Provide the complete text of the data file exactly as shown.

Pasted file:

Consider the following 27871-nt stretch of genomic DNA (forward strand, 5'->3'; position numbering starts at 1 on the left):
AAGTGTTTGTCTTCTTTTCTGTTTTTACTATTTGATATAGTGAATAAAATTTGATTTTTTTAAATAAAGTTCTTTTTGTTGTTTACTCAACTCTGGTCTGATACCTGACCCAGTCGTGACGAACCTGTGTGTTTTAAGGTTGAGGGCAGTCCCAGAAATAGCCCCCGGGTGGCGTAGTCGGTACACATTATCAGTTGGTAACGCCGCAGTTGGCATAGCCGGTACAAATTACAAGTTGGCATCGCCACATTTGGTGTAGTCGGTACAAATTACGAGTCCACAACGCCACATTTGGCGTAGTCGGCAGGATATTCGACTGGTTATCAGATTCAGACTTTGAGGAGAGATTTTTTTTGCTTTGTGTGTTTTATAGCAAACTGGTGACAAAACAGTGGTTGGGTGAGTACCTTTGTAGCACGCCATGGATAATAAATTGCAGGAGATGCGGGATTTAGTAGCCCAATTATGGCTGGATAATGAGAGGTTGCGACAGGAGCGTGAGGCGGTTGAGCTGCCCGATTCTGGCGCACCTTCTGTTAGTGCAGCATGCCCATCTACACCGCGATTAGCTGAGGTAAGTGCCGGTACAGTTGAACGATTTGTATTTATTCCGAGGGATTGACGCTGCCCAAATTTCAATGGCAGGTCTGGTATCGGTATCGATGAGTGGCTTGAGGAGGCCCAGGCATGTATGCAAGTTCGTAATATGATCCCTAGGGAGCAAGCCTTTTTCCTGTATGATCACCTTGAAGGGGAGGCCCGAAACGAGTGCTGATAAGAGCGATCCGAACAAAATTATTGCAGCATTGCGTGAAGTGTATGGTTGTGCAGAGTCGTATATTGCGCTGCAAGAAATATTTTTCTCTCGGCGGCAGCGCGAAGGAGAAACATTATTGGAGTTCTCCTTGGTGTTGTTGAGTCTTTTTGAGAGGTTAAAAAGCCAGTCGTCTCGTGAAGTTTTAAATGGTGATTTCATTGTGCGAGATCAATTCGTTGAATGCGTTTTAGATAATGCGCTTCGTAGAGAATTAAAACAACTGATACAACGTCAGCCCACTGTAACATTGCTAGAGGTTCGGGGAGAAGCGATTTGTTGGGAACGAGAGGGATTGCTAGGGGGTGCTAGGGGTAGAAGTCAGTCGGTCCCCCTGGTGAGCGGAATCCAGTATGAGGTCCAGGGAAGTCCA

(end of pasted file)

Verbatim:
Consider the following 27871-nt stretch of genomic DNA (forward strand, 5'->3'; position numbering starts at 1 on the left):
AAGTGTTTGTCTTCTTTTCTGTTTTTACTATTTGATATAGTGAATAAAATTTGATTTTTTTAAATAAAGTTCTTTTTGTTGTTTACTCAACTCTGGTCTGATACCTGACCCAGTCGTGACGAACCTGTGTGTTTTAAGGTTGAGGGCAGTCCCAGAAATAGCCCCCGGGTGGCGTAGTCGGTACACATTATCAGTTGGTAACGCCGCAGTTGGCATAGCCGGTACAAATTACAAGTTGGCATCGCCACATTTGGTGTAGTCGGTACAAATTACGAGTCCACAACGCCACATTTGGCGTAGTCGGCAGGATATTCGACTGGTTATCAGATTCAGACTTTGAGGAGAGATTTTTTTTGCTTTGTGTGTTTTATAGCAAACTGGTGACAAAACAGTGGTTGGGTGAGTACCTTTGTAGCACGCCATGGATAATAAATTGCAGGAGATGCGGGATTTAGTAGCCCAATTATGGCTGGATAATGAGAGGTTGCGACAGGAGCGTGAGGCGGTTGAGCTGCCCGATTCTGGCGCACCTTCTGTTAGTGCAGCATGCCCATCTACACCGCGATTAGCTGAGGTAAGTGCCGGTACAGTTGAACGATTTGTATTTATTCCGAGGGATTGACGCTGCCCAAATTTCAATGGCAGGTCTGGTATCGGTATCGATGAGTGGCTTGAGGAGGCCCAGGCATGTATGCAAGTTCGTAATATGATCCCTAGGGAGCAAGCCTTTTTCCTGTATGATCACCTTGAAGGGGAGGCCCGAAACGAGTGCTGATAAGAGCGATCCGAACAAAATTATTGCAGCATTGCGTGAAGTGTATGGTTGTGCAGAGTCGTATATTGCGCTGCAAGAAATATTTTTCTCTCGGCGGCAGCGCGAAGGAGAAACATTATTGGAGTTCTCCTTGGTGTTGTTGAGTCTTTTTGAGAGGTTAAAAAGCCAGTCGTCTCGTGAAGTTTTAAATGGTGATTTCATTGTGCGAGATCAATTCGTTGAATGCGTTTTAGATAATGCGCTTCGTAGAGAATTAAAACAACTGATACAACGTCAGCCCACTGTAACATTGCTAGAGGTTCGGGGAGAAGCGATTTGTTGGGAACGAGAGGGATTGCTAGGGGGTGCTAGGGGTAGAAGTCAGTCGGTCCCCCTGGTGAGCGGAATCCAGTATGAGGTCCAGGGAAGTCCA